How do I file a restraining order?
Restraining Order what is it?
Although state laws may vary, in general terms, a restraining order is a court order that protects a person from threatening actions, stalking, harassment, or physical abuse from another person. The order can be a civil order, which outlines other issues such as child custody, child support, and visitation, or it can be a criminal protective order.
Restraining orders can be issued against anyone with whom you have or have had a close relationship with including a boyfriend, a girlfriend, or a relative. It can also apply to members of the same household, those with whom you have a child, and those with whom you have been engaged or married or have had a substantive dating relationship.
Steps to Obtain a Restraining Order
As mentioned above, steps to obtain a restraining order can vary by state. Detailed below are the general steps.
- Complete proper forms.
Restraining orders are free and you can complete the order without help from a lawyer. Go to the district courthouse or find the application for protective orders for your state online.
For example, in the state of Texas you will have to complete the following forms: Application for Protective Order, Temporary Ex Parte Protective Order, Protective Order, and Respondent Information forms.
- Take the forms to the courthouse.
After the proper forms have been completed, you will need to make two copies and take them to the courthouse. The forms need to be filed where you or the other person lives.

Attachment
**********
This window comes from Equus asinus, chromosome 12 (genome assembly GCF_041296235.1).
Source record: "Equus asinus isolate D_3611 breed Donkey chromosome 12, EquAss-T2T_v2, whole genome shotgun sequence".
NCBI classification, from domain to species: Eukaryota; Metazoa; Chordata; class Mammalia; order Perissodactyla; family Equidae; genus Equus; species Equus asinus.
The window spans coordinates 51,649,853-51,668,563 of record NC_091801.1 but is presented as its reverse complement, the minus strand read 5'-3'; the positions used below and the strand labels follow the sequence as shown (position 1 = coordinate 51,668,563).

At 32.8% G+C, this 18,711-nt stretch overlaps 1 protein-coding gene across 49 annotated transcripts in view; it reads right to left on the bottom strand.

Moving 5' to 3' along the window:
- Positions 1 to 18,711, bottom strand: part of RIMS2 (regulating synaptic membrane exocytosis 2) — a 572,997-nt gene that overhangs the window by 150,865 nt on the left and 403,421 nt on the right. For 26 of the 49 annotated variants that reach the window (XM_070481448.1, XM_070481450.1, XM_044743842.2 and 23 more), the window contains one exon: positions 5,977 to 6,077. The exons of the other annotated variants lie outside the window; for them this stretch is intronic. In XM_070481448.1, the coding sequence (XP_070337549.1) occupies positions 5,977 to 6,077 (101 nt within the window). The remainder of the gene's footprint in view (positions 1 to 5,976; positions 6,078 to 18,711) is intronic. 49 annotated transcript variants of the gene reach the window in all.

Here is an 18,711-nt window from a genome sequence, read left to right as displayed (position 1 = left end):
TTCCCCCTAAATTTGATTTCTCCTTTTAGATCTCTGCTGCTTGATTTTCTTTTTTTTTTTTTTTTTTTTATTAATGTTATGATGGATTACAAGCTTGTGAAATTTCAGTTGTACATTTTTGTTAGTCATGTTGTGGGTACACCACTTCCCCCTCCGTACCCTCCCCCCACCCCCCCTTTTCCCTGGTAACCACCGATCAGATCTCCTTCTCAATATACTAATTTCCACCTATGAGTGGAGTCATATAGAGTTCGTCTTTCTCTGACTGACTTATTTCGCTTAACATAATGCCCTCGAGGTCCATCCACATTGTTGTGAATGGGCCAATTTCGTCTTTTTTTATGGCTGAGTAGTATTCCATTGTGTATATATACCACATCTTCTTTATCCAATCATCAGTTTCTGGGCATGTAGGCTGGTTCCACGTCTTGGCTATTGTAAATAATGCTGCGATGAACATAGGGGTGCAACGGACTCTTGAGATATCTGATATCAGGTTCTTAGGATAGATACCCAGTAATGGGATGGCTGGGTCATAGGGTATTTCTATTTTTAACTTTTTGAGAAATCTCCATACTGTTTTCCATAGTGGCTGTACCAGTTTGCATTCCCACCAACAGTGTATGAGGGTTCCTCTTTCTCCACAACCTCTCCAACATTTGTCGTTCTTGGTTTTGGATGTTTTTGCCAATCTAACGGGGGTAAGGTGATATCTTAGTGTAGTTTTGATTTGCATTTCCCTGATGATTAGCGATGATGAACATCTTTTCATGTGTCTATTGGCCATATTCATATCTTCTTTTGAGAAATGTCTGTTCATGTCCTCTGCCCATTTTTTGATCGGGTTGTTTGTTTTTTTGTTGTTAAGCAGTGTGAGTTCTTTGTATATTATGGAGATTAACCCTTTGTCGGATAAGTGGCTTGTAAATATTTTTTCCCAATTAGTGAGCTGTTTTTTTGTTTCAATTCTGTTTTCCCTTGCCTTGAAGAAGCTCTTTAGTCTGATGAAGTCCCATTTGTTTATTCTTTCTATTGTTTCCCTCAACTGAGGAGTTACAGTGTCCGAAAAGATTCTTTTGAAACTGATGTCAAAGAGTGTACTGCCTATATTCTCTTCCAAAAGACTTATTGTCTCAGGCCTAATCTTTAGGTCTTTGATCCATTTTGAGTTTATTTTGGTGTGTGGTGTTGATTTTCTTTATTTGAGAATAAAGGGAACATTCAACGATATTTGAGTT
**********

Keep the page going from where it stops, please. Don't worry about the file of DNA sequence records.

In some cases you may be issued a temporary order to protect you until your court hearing (referred to as a Temporary Ex Parte Protective Order).
- Attend the hearing.
The restraining order hearing is generally scheduled within 2 weeks of the temporary restraining order issuance date. At the hearing the judge will hear evidence about your case and determine whether a temporary protection order is needed.
Information which you may need to provide in court can include information about your safety, documentation about the abuse (i.e. medical records or police reports), and information about the abuser, including their Social Security Number, name, address, employment information, and family members.
The alleged abuser may also have the right to attend the hearing and present evidence for the case. Both the alleged abuser and the requester may have legal counsel present.
- Restraining order is issued.
If a restraining order is granted by the court, the police will serve the order to the abuser. Do not serve the order yourself. You can give copies to a school, child care facility, a babysitter, or any other person who needs information about the order.
If the abuser is required to vacate your premises, the police will notify the abuser and arrange a time to have them gather their personal belongings.
Will the judge issue a restraining order?
Requesting an order does not guarantee an order will be issued. The judge must first determine if the relationship is covered under the current law, there is evidence that you are in immediate danger of abuse, or the abuser has previously caused you physical harm, attempted to cause you physical harm, or caused you to fear of imminent physical harm. An order can also be issued if the alleged abuser forced you to perform sexual acts under duress or through threat of harm.
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